No Vote In Congress

Dear Editor:

Residents of Washington, D.C. have no vote in the US Congress. That’s right, the nation’s capital of the United States of America provides a daily lesson of legalized oppression. As a result, over 572,000 people pay almost $2 billion in federal taxes each year, yet have no vote in how that loot is spent. The situation gives new life to the adage, “taxation without representation.” In fact, D.C. residents pay more federal taxes per capita than all but one other state – Connecticut.

In the 107th Congress, election reform passed in Congress but it failed to address the voting rights of D.C. residents in Congress. Delegate Eleanor Holmes Norton of Washington, DC and Senator Joseph Lieberman of Connecticut introduced the “No Taxation without Representation Act”. That bill called for the full exemption of D.C. residents from federal income tax as long as they are denied full representation in the U.S. Congress. Eventhough this bill was a real tax cut, President Bush opposed because of partisan politics. The “No Taxation” bill favorably passed out of the then Democratic Party controlled Senate Committee on Governmental Affairs. Unfortunately, the bill wasn’t considered for a vote by the entire Senate or the Republican Party controlled House of Representatives.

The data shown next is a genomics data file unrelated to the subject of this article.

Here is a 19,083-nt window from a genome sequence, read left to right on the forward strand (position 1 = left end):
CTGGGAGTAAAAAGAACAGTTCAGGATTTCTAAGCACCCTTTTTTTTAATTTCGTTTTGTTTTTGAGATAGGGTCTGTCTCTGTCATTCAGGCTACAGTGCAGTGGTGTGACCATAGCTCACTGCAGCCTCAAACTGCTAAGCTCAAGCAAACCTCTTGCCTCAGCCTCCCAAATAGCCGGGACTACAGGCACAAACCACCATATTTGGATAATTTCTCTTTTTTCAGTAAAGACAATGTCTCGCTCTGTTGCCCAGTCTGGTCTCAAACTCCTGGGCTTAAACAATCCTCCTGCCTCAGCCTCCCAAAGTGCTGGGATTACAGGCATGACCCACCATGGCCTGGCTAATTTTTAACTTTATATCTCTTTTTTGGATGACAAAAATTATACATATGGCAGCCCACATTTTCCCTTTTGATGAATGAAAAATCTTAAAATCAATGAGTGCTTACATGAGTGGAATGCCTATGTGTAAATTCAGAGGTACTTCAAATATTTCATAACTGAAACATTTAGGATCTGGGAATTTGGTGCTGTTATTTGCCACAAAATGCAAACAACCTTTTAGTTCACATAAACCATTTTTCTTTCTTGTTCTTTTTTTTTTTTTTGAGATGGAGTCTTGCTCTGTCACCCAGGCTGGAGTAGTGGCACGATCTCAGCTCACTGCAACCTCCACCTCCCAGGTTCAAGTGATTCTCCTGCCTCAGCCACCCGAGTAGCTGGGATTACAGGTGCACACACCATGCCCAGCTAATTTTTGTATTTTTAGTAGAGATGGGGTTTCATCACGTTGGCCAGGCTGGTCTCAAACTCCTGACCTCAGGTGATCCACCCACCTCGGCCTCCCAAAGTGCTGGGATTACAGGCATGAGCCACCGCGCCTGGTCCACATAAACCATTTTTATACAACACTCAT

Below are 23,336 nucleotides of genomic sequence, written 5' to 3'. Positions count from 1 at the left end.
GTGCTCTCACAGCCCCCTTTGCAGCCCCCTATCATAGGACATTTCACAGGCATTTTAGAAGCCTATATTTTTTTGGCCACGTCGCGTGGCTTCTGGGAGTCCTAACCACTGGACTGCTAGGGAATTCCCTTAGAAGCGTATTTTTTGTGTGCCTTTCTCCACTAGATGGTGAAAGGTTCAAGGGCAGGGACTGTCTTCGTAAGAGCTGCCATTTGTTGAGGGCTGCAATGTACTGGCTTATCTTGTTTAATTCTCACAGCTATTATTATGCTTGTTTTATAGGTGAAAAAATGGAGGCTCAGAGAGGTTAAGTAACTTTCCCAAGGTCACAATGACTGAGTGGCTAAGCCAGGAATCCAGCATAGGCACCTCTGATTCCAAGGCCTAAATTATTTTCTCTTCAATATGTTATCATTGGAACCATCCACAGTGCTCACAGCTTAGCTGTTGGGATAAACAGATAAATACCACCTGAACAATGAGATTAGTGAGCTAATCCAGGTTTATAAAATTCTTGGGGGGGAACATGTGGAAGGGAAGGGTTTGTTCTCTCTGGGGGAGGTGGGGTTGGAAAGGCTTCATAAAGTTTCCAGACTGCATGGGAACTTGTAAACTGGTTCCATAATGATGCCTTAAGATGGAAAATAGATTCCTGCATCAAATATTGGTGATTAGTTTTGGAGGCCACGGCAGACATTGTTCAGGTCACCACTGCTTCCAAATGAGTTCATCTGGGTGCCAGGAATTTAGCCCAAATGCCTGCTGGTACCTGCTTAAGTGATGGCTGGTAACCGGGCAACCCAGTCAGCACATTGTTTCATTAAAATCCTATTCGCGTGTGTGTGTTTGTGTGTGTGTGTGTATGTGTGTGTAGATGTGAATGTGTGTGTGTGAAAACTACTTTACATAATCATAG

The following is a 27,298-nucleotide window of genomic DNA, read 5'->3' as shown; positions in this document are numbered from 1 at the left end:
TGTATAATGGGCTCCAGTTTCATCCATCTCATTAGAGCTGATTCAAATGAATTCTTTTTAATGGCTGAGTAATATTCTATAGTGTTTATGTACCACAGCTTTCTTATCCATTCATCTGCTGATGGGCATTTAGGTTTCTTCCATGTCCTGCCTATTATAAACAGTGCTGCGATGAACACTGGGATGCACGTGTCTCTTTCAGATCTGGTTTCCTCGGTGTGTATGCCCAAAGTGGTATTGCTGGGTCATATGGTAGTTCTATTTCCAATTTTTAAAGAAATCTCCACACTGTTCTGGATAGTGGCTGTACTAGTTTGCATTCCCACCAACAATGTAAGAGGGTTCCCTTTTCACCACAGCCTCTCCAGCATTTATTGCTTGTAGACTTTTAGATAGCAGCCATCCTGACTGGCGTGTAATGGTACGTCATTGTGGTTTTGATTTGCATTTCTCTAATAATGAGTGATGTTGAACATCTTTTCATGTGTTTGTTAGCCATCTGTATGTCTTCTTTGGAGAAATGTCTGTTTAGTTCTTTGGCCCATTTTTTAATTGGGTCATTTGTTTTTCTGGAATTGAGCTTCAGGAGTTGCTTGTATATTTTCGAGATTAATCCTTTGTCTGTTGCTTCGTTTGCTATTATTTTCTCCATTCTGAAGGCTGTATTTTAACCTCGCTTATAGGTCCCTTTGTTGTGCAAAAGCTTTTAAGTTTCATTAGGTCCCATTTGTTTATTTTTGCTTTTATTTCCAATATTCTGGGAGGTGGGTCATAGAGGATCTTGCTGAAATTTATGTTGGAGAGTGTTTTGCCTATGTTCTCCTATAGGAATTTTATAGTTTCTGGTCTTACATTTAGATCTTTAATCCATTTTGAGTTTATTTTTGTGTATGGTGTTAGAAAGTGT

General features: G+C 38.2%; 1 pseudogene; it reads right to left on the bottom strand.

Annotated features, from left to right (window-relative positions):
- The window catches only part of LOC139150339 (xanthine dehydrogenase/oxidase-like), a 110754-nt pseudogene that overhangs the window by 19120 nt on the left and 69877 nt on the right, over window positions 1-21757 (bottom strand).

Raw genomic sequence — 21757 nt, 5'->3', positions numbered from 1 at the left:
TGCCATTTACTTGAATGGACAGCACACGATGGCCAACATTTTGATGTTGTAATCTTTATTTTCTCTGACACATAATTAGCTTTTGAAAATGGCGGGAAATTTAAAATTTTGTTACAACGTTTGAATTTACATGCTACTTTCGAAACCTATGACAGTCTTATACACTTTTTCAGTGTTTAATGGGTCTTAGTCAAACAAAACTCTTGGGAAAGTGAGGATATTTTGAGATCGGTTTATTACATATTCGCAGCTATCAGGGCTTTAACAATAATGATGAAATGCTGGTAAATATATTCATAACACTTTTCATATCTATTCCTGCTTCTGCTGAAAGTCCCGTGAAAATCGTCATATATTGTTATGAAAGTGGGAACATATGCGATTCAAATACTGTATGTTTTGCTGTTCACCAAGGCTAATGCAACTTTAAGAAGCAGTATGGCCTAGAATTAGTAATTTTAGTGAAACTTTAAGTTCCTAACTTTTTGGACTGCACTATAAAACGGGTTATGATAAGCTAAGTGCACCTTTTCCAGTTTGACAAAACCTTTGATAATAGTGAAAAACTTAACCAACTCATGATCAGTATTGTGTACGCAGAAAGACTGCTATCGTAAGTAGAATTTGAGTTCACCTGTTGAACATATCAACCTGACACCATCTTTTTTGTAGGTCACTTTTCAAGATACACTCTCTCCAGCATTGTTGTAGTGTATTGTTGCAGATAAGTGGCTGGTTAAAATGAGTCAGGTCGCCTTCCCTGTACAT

As the 108th Congress convenes under Republican Party control and President Bush in the White House, please know partisan politics still rule. Over half a million Americans reside in this nation’s capital without a vote in Congress. This means no vote on potential laws and all federal appointments including judges. As a D.C. resident and FAMU graduate, I value your right to voting representation in America’s government. Always use your right. Simply because of where I live, I am denied. The Congress regulates and says no. My representative can’t vote on the house floor and my senators are nothing but shadows.

Again, I value your right to voting representation in America’s government. Call or write your Representative and Senators in support of voting rights in Congress for the residents of Washington, DC.


Roger F. Harris1517 White Place SE #2Washington, DC 20020-5343(202) 575-4042FAMU Graduate, Class of 1995

Roger F. Harris consults FAM 1000 (For A Moment 1000), an initiative that providesinformation about internship and fellowship opportunities for students.